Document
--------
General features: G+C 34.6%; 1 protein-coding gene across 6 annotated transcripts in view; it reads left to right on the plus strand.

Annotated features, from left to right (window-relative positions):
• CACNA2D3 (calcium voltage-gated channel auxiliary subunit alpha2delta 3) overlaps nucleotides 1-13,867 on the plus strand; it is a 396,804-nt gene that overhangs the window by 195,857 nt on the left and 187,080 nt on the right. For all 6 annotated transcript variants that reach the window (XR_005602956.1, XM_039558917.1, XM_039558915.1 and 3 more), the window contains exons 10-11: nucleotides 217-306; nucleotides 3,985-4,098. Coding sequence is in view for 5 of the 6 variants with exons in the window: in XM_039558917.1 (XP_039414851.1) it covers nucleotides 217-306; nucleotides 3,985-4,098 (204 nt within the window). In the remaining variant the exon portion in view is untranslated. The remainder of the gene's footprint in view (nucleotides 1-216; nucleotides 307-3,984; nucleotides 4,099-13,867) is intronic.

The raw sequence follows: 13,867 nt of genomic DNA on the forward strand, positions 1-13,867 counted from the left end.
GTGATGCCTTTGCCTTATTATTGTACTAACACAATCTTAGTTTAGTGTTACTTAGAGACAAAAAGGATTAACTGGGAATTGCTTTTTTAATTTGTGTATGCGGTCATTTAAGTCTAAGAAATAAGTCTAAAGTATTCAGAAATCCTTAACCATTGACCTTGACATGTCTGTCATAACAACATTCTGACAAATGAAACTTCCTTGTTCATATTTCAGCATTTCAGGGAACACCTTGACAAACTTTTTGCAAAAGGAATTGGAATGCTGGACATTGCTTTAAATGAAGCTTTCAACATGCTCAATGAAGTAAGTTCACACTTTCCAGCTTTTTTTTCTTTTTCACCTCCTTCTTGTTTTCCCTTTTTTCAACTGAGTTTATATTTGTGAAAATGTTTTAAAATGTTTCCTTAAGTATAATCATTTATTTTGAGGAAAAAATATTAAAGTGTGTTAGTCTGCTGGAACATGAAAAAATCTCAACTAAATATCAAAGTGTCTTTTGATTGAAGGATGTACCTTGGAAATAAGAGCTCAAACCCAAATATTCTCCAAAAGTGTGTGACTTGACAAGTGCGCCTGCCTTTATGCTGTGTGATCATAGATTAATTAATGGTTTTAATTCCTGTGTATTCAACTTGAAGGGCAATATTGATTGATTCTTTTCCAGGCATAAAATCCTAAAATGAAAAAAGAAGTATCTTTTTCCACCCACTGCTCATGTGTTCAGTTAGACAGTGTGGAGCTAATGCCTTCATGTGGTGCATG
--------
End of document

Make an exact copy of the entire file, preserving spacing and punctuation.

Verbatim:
General features: G+C 34.6%; 1 protein-coding gene across 6 annotated transcripts in view; it reads left to right on the plus strand.

Annotated features, from left to right (window-relative positions):
• CACNA2D3 (calcium voltage-gated channel auxiliary subunit alpha2delta 3) overlaps nucleotides 1-13,867 on the plus strand; it is a 396,804-nt gene that overhangs the window by 195,857 nt on the left and 187,080 nt on the right. For all 6 annotated transcript variants that reach the window (XR_005602956.1, XM_039558917.1, XM_039558915.1 and 3 more), the window contains exons 10-11: nucleotides 217-306; nucleotides 3,985-4,098. Coding sequence is in view for 5 of the 6 variants with exons in the window: in XM_039558917.1 (XP_039414851.1) it covers nucleotides 217-306; nucleotides 3,985-4,098 (204 nt within the window). In the remaining variant the exon portion in view is untranslated. The remainder of the gene's footprint in view (nucleotides 1-216; nucleotides 307-3,984; nucleotides 4,099-13,867) is intronic.

The raw sequence follows: 13,867 nt of genomic DNA on the forward strand, positions 1-13,867 counted from the left end.
GTGATGCCTTTGCCTTATTATTGTACTAACACAATCTTAGTTTAGTGTTACTTAGAGACAAAAAGGATTAACTGGGAATTGCTTTTTTAATTTGTGTATGCGGTCATTTAAGTCTAAGAAATAAGTCTAAAGTATTCAGAAATCCTTAACCATTGACCTTGACATGTCTGTCATAACAACATTCTGACAAATGAAACTTCCTTGTTCATATTTCAGCATTTCAGGGAACACCTTGACAAACTTTTTGCAAAAGGAATTGGAATGCTGGACATTGCTTTAAATGAAGCTTTCAACATGCTCAATGAAGTAAGTTCACACTTTCCAGCTTTTTTTTCTTTTTCACCTCCTTCTTGTTTTCCCTTTTTTCAACTGAGTTTATATTTGTGAAAATGTTTTAAAATGTTTCCTTAAGTATAATCATTTATTTTGAGGAAAAAATATTAAAGTGTGTTAGTCTGCTGGAACATGAAAAAATCTCAACTAAATATCAAAGTGTCTTTTGATTGAAGGATGTACCTTGGAAATAAGAGCTCAAACCCAAATATTCTCCAAAAGTGTGTGACTTGACAAGTGCGCCTGCCTTTATGCTGTGTGATCATAGATTAATTAATGGTTTTAATTCCTGTGTATTCAACTTGAAGGGCAATATTGATTGATTCTTTTCCAGGCATAAAATCCTAAAATGAAAAAAGAAGTATCTTTTTCCACCCACTGCTCATGTGTTCAGTTAGACAGTGTGGAGCTAATGCCTTCATGTGGTGCATG